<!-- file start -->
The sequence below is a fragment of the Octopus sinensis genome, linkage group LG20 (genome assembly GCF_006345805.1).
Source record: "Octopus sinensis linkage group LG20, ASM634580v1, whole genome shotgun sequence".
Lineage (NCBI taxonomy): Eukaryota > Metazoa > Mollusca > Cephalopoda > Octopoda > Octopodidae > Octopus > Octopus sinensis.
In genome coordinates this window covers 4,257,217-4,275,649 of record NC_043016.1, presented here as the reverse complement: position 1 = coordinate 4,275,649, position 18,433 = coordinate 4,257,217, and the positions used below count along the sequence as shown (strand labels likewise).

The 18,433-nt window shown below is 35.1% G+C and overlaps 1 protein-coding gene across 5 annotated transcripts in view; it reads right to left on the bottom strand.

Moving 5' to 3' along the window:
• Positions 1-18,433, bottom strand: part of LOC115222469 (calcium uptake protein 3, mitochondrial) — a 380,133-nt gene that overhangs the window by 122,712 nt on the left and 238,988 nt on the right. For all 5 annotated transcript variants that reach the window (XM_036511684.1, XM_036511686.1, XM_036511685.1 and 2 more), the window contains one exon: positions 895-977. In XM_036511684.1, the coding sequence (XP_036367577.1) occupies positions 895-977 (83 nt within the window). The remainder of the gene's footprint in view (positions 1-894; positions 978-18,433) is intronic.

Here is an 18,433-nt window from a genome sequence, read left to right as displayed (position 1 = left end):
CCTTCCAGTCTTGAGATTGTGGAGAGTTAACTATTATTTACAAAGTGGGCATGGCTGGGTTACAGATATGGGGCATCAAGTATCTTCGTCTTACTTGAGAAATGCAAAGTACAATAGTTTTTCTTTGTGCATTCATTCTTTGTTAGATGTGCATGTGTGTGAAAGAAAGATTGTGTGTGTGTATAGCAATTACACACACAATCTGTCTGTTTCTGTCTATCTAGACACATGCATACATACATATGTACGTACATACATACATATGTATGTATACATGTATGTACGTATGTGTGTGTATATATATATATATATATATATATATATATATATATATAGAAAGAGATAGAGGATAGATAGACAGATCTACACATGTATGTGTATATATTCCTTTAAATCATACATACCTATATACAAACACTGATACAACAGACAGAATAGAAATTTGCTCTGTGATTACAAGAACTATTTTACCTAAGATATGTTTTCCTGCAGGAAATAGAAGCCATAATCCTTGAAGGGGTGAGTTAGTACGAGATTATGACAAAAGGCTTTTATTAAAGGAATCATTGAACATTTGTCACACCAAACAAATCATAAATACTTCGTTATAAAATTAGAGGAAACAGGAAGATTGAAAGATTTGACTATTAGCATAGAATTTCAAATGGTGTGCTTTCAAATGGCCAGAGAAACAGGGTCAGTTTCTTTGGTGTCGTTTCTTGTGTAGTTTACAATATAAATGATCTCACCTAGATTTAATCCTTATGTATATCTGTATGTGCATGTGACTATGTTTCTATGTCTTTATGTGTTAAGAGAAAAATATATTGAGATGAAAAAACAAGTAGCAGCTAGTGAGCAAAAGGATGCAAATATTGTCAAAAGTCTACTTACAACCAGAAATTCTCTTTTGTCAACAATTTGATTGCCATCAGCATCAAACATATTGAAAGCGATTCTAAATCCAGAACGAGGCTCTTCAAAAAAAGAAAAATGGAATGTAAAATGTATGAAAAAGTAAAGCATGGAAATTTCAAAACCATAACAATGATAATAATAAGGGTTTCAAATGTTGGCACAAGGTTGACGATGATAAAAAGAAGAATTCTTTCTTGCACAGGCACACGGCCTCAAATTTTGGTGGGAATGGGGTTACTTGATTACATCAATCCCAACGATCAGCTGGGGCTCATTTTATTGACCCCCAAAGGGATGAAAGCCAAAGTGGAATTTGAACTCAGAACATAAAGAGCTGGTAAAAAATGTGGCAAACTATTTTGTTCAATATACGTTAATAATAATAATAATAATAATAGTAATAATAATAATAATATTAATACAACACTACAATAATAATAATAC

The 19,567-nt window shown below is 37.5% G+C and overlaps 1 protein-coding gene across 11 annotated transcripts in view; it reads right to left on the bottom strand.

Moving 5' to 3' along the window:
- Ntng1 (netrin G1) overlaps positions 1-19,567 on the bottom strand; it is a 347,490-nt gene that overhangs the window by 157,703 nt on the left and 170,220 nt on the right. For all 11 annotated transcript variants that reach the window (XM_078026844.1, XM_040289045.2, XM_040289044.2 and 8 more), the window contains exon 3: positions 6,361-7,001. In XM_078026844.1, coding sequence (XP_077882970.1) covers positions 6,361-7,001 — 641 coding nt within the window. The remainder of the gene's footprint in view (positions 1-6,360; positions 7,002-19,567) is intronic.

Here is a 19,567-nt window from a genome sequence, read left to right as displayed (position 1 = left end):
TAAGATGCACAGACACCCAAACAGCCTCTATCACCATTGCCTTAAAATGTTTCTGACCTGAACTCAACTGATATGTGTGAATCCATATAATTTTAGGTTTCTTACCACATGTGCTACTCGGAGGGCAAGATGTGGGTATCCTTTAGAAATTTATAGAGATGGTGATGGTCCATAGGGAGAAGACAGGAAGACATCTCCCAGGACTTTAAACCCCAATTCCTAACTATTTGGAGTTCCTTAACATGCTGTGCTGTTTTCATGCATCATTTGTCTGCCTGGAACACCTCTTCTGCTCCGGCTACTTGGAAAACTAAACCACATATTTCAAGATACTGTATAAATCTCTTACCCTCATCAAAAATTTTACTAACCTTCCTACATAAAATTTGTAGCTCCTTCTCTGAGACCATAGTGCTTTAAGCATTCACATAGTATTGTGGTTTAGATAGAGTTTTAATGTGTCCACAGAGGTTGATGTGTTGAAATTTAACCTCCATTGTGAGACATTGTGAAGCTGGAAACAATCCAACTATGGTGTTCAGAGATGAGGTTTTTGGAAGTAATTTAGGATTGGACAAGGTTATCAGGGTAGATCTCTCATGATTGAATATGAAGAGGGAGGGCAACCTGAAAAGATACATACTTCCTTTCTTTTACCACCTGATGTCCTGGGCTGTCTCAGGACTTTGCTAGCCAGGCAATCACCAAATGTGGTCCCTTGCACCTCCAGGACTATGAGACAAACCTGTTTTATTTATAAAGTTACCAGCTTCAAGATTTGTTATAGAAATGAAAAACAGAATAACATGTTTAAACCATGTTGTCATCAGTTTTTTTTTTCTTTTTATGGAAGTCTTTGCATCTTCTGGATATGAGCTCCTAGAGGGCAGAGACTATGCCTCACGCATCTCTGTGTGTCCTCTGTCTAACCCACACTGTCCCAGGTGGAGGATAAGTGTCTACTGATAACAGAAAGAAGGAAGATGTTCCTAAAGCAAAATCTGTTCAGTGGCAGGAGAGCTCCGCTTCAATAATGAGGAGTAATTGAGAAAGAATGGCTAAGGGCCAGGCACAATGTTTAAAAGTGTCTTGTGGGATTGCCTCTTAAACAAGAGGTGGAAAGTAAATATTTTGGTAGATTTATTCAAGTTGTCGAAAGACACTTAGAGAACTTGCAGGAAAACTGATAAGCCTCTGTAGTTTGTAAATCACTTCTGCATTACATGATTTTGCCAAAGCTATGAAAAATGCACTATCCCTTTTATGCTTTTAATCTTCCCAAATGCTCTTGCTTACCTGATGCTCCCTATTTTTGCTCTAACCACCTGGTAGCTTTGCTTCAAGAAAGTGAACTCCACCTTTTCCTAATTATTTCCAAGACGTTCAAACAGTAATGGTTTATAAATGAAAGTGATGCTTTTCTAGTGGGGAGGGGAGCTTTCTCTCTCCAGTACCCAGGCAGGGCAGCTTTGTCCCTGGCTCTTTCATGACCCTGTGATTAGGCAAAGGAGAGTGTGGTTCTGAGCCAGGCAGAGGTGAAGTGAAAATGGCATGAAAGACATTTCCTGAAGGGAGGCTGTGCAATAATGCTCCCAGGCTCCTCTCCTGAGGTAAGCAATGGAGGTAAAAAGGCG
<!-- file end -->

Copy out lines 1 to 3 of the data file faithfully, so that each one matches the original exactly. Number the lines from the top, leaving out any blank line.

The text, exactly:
The sequence below is a fragment of the Octopus sinensis genome, linkage group LG20 (genome assembly GCF_006345805.1).
Source record: "Octopus sinensis linkage group LG20, ASM634580v1, whole genome shotgun sequence".
Lineage (NCBI taxonomy): Eukaryota > Metazoa > Mollusca > Cephalopoda > Octopoda > Octopodidae > Octopus > Octopus sinensis.